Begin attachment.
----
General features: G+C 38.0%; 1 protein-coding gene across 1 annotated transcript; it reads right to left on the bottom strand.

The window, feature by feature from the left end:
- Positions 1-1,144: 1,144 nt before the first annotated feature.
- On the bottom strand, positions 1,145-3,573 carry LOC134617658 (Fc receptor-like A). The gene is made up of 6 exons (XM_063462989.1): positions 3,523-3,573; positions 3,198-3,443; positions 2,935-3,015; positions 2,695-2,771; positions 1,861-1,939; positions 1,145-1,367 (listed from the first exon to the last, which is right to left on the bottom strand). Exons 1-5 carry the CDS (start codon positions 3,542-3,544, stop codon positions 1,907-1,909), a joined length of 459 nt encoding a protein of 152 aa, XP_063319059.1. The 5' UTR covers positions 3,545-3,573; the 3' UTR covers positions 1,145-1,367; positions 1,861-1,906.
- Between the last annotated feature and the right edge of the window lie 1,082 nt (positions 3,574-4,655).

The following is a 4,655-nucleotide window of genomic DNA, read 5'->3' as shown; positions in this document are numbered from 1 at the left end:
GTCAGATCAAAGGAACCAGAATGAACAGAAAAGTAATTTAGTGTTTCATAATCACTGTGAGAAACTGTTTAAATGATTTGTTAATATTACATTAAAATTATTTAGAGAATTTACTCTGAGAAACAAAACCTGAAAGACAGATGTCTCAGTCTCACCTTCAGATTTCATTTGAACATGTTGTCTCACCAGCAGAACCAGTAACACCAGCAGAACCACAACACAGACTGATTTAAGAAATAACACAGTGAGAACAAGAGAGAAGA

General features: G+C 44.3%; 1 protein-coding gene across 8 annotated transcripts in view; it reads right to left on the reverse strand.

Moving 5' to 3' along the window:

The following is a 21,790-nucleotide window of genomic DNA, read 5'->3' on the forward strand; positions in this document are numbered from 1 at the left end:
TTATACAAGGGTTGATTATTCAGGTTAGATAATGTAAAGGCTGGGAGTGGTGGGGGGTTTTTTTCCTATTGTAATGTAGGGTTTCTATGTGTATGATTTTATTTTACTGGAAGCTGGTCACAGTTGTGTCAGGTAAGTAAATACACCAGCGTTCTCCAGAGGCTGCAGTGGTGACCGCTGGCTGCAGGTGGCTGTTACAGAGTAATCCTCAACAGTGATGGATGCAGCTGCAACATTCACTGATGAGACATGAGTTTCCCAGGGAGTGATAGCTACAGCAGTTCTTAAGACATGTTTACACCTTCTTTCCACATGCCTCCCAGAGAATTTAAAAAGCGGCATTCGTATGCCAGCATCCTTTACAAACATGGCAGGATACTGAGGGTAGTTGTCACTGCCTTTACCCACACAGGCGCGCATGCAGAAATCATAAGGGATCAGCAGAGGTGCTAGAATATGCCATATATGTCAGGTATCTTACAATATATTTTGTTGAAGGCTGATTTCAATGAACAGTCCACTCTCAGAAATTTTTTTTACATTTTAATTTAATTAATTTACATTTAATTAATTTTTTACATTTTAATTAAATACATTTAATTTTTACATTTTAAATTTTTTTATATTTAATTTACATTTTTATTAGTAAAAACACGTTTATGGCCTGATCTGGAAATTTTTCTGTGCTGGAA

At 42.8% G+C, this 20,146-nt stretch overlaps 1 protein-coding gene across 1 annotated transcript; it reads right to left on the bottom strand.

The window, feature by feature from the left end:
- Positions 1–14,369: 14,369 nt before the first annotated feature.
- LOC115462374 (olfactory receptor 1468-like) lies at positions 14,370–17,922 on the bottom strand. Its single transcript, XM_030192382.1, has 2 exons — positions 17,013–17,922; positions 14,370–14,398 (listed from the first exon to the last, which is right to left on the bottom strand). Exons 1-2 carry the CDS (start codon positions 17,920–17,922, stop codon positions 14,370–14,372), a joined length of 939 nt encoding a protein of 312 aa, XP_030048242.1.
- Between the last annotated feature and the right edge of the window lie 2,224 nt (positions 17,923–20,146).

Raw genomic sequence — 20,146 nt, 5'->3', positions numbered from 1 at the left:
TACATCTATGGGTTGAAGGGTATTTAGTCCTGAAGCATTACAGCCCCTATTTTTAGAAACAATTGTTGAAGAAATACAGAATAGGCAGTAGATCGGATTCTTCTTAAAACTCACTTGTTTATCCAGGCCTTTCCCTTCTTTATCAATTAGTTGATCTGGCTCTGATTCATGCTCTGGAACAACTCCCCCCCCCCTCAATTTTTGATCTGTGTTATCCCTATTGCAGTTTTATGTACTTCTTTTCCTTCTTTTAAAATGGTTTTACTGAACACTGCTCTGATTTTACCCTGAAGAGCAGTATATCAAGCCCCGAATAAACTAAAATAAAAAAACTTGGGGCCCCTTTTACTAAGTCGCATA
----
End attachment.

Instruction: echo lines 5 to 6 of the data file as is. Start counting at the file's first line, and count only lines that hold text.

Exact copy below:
- Between the last annotated feature and the right edge of the window lie 1,082 nt (positions 3,574-4,655).

The following is a 4,655-nucleotide window of genomic DNA, read 5'->3' as shown; positions in this document are numbered from 1 at the left end: